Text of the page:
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The right write rite

Neil Wilson was a GP in Keighley in East Lancashire. He edits The Writer – the journal of the Society of Medical Writers.
For the novelist Wilbur Smith this meant, on waking up in the morning, cogitating on the first paragraph he would write that day. While he showered, shaved, dressed and ate breakfast, he mulled over choice words and phrases, repeatedly rearranging them – eventually into order. By the time he sat down to continue writing one of his compelling adventure stories a completed paragraph tumbled out of his mind and onto paper. With his creative pump so primed, further prose gushed forth.

Back in 1986 Robin Hull, David Haslam, and David Brooks – all RCGP examiners – founded the GP Writers’ Association.

That’s all very well for a (wealthy) best-selling author you’ll cry, but what’s a work-pressured GP who has an itching urge to write, to do? Simple: join the Society of Medical Writers. Back in 1986 Robin Hull, David Haslam, and David Brooks – all RCGP examiners – founded the GP Writers’ Association. It was an instant success. Other medics clamoured to join so when they and those too in the ‘allied professions’ did so, the name changed to the Society of Medical Writers (SOMW). Although what we write is quite often based on our experiences at work we share a passion for writing fact or fiction, prose or poetry, in any genre and on any subject.

It’s fair to say that even our more senior members still itch to get their work into print and feel a buzz of satisfaction when that happens. I know I do, even though it’s over 40 years since I first burst into print in a journal.

That’s how the 60-plus pages of The Writer – our glossy in-house journal which is sent out to our 150 members twice a year – comes to be packed with startling, droll or humorous short stories, biographies, reviews of books and poetry pamphlets (many written by our members), accounts of memorable patients and experiences, opinions, informative factual articles, curious and intriguing titbits from the literary and wider world, and poems to make you think, rejoice, weep, laugh or even make your heart sing.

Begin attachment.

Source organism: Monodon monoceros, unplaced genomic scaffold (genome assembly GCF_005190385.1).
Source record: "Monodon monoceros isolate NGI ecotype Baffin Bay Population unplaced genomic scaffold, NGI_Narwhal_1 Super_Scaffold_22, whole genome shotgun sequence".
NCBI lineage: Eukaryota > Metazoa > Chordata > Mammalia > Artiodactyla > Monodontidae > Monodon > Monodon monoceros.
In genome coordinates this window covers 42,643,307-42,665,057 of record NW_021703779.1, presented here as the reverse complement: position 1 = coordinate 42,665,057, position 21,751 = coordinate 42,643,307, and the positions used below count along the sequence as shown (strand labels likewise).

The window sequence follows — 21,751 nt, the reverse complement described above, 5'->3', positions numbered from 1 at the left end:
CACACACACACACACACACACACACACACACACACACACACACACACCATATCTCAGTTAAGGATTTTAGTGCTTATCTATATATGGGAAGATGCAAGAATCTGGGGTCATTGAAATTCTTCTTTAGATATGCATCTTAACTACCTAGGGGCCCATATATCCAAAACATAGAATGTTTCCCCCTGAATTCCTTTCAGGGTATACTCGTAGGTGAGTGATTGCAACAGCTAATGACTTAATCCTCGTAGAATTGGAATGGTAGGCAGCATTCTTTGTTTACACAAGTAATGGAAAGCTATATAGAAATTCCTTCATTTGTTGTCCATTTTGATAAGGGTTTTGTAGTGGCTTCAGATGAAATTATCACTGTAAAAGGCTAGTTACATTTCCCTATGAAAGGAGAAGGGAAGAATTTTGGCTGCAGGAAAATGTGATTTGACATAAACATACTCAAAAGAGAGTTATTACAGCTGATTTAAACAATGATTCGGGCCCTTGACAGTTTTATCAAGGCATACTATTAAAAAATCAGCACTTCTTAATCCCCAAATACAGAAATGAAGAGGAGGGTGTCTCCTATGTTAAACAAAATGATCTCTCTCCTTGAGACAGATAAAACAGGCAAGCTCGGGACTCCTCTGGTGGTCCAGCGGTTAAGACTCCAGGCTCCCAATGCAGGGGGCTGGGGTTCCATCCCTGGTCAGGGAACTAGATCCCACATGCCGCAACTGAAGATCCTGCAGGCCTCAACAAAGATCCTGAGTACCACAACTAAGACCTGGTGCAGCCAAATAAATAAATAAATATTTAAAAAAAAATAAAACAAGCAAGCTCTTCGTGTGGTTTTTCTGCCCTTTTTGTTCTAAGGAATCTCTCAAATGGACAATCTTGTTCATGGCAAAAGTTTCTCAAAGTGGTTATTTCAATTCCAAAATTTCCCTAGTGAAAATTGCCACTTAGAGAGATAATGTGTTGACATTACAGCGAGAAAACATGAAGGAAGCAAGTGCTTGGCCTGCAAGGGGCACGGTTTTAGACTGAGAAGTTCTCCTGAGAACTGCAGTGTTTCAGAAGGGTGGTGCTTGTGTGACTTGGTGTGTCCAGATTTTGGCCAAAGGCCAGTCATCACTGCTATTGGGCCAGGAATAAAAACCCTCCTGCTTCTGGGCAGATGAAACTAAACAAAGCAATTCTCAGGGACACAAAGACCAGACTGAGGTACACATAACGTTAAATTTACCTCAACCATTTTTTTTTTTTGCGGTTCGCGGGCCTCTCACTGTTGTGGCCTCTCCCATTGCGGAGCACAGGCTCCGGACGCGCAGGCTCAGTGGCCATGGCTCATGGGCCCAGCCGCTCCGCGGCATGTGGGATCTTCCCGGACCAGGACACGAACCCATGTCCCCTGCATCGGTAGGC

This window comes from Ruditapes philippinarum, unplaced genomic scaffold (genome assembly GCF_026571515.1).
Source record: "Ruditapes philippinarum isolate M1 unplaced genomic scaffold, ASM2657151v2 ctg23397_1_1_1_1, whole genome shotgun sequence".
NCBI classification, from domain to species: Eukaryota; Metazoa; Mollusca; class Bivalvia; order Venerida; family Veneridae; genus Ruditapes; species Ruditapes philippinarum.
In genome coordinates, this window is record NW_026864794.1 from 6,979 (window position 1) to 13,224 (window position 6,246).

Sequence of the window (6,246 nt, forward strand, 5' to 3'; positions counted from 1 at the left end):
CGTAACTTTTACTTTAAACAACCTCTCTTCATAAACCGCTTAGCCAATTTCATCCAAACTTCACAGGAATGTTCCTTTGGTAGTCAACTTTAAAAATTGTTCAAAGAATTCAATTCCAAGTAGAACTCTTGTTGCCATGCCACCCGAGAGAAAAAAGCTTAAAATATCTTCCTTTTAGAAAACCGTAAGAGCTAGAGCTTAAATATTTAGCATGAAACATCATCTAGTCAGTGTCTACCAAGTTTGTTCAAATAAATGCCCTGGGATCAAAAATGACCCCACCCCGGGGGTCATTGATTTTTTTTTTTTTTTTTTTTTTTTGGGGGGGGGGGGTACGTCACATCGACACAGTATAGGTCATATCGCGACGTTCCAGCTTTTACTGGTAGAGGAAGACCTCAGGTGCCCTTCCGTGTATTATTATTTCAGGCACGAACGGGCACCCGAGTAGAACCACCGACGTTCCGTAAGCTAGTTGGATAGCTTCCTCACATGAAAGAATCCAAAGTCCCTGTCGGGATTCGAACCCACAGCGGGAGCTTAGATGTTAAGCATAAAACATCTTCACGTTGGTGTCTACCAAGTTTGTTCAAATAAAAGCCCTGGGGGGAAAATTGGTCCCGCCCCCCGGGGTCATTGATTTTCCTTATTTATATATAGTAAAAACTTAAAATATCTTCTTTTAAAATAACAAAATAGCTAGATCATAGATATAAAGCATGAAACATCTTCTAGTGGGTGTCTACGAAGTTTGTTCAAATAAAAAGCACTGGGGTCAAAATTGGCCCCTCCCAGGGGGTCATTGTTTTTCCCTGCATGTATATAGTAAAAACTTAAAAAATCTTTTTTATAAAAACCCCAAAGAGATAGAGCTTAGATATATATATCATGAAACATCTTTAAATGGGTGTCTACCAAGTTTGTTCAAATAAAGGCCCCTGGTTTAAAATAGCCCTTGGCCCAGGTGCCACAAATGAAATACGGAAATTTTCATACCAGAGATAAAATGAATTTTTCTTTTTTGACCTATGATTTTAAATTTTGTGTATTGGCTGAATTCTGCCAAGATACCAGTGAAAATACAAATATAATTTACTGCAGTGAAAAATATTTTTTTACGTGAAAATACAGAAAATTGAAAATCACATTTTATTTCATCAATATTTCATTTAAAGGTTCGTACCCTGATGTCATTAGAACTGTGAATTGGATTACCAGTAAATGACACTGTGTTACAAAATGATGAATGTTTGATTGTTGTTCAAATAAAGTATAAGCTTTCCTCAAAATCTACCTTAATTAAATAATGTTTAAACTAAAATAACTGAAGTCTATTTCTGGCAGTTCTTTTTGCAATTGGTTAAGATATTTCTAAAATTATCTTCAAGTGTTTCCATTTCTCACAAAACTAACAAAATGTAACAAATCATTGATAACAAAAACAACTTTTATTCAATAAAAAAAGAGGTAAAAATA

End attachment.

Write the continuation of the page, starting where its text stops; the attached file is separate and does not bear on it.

Further impetus to overcome the tyranny of the blank page comes from our twice-yearly competitions, with the winners in each of the categories of fiction, non-fiction, and poetry being rewarded with £100.

You may know already that when it comes to books, self-publishing is much easier nowadays. Tiring of the difficulties inherent in the traditional route of publishing, Oliver Eade, one of our members – and a much-published one – linked up with other authors to form Silver Quill, a consortium to help writers transform their manuscripts into finished books. The SOMW itself intends to follow suit and assemble a selection of selected past winners of our competitions into a published anthology.

These meetings provided members with a wide variety of talks and workshops by authors, editors, publishers and others on the many fascinating aspects of the literary world.

In pre-Covid times we met each year for a one-day meeting in London in the spring, and a weekend symposium in the autumn at different venues across the UK. These meetings provided members with a wide variety of talks and workshops by authors, editors, publishers and others on the many fascinating aspects of the literary world. We adjusted to pandemic restrictions by getting together online but plan to resume meeting in the flesh too later this year.

I joined our society at its inception and for the last nine years – since retiring from General Practice – I have had the pleasure and privilege of editing The Writer. Thanks to the SOMW I’ve learned a lot about the craft of writing in that time. Using our gloriously rich English language to compose and polish a gem of prose or verse can be immensely satisfying Given the current low morale in primary healthcare teams you could find such creativity therapeutic as well.

Links and contacts

The SOMW warmly welcomes new members:

Featured image by Brett Jordan on Unsplash

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